As tradition dictates, Queen Margrethe II, Crown Prince Frederik and a number of other royals assembled in Christiansborg to observe the opening of Parliament and listen to PM Lars Løkke Rasmussen’s plan for the forthcoming year.
After starting off with an ode to the late musician Kim Larsen, who died on Sunday, Rasmussen revealed that plans were afoot for more funds and better conditions for the elderly, health sector, defence, foreign aid, refugees, climate, ghettos and Brexit.
Some of the more significant points of the government’s strategy for this year and the future included:
– No ghettos by 2030
– More focus on a closer co-operation with the EU and NATO
– Brexit changes need to be made – British citizens in Denmark will be taken care of
– Some 700 million kroner will be set aside for the elderly
– Denmark will ban the sale of strictly diesel and petrol cars in Denmark by 2030. Electrical and hybrid cars will be embraced
– The health sector will be improved, including establishing 21 new ‘health co-operations’ that will help bridge the gap between hospitals, municipalities and GPs
Rasmussen concluded his speech as it had started, with another tip of the hat to Kim Larsen: “The beautiful young people. What do they face?”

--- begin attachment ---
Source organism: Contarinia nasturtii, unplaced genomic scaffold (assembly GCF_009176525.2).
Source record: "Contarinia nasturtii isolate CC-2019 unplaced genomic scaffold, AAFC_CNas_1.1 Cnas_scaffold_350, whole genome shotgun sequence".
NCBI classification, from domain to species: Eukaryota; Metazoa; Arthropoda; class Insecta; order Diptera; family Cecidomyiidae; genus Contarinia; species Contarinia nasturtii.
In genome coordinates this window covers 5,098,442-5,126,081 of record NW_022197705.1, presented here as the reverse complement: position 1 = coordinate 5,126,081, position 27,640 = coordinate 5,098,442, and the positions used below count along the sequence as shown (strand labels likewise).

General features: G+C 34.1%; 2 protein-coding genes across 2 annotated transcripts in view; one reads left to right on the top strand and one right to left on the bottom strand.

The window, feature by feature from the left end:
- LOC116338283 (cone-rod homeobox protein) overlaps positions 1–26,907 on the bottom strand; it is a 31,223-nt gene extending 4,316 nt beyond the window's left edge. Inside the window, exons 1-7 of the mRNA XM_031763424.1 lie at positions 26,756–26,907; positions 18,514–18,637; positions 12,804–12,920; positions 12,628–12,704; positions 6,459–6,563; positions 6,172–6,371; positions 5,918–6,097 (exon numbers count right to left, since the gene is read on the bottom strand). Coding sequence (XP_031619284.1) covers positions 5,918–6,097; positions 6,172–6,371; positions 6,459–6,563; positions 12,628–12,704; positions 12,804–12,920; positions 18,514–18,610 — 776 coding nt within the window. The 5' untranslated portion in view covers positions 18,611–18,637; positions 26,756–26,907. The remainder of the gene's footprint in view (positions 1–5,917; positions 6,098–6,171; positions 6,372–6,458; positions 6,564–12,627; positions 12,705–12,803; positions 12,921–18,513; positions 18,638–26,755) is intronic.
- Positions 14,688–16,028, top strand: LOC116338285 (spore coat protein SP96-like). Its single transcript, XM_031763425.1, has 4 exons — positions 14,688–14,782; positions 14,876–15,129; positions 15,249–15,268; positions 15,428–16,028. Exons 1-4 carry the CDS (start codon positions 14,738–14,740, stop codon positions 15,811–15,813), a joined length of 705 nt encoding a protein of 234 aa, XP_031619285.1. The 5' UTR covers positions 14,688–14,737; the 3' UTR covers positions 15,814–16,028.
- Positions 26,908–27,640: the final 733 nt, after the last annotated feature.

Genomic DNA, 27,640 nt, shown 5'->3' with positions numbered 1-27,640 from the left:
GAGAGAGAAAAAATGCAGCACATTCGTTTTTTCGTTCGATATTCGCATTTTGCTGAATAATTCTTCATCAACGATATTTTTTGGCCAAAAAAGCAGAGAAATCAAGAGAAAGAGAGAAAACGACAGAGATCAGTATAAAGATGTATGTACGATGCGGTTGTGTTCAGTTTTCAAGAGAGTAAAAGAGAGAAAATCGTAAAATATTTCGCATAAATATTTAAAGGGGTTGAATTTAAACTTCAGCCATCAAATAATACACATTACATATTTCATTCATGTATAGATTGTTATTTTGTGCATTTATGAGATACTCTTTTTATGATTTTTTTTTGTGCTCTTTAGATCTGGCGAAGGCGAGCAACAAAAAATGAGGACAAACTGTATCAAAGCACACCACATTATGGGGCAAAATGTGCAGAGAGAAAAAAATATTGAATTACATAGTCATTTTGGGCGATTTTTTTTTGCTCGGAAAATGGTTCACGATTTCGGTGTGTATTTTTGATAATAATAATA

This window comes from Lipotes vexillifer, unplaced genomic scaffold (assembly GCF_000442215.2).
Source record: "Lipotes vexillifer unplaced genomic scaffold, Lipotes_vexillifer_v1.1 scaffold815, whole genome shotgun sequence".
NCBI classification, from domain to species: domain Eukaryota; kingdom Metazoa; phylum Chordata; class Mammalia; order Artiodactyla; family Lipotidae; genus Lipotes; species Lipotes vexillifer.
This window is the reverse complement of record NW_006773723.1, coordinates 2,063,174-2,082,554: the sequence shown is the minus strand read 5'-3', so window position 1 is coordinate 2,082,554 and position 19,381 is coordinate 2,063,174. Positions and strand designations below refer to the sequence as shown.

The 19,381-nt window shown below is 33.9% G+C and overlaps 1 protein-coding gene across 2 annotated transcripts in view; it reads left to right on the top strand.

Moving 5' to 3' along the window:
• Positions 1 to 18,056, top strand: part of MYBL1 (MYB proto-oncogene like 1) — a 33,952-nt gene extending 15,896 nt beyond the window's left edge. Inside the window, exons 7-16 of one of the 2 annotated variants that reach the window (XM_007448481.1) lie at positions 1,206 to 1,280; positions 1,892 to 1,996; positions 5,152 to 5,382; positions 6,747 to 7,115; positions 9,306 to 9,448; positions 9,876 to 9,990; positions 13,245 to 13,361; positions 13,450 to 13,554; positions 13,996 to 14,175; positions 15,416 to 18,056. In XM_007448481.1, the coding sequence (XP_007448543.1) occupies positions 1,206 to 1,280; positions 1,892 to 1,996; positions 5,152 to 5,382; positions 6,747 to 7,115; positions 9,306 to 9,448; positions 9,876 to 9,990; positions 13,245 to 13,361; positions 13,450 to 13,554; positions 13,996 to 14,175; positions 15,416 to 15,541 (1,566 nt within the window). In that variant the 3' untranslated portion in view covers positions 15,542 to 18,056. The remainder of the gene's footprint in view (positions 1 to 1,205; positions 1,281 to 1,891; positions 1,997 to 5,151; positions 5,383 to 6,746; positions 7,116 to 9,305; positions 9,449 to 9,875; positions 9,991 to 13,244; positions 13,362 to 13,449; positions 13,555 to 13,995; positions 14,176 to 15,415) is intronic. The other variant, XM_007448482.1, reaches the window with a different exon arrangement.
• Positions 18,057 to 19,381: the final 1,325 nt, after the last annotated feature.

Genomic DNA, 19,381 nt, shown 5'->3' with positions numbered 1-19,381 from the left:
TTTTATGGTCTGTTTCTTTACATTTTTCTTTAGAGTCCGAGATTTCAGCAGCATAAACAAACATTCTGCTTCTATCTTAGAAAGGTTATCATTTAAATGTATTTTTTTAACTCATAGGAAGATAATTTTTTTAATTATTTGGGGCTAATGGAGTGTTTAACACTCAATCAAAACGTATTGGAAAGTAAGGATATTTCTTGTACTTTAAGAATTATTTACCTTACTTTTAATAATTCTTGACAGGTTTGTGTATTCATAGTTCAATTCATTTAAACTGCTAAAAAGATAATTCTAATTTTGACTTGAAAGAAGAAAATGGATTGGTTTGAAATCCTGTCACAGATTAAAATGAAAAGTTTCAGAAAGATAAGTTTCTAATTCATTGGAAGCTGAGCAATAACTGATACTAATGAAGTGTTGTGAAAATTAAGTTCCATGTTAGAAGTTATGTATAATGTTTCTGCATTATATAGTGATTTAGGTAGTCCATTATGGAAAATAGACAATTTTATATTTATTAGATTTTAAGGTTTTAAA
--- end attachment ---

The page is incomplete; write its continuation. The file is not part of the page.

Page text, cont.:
Secular side of things
Aside from the political messages, a bit of history was made today.
When the leading politicians in Denmark assembled to take part in the opening of Parliament, a number of MPs were missing.
Part of the reason is due to church minister Mette Bock deciding to appoint the controversial priest Morten Kvist to lead the traditional religious ceremony that precedes the opening.
Kvist hit the headlines back in 2008 when he was critical of Copenhagen Municipality’s decision to permit gay couples to be foster parents – he even went as far as to make a comparison to paedophiles.
“I can’t stand hidebound religious viewpoints that belong in the Middle Ages. I can’t comprehend why the minister [Bock] would allow him to speak on the finest political day of the year,” Jacob Mark, an MP with Socialistisk Folkeparti, told DR Nyheder.
Mark and at least 12 other MPs decided to boycott the opening ceremony, and for the first time in history a separate secular opening ceremony was held at the The Theatre Museum in the Court Theatre.
Sweden and Iceland have similar non-religious ceremonies to mark the openings of their Parliaments and the organisers of the Danish attempt, Humanistisk Samfund, hopes that the secular ceremony can become part of the official opening program next year.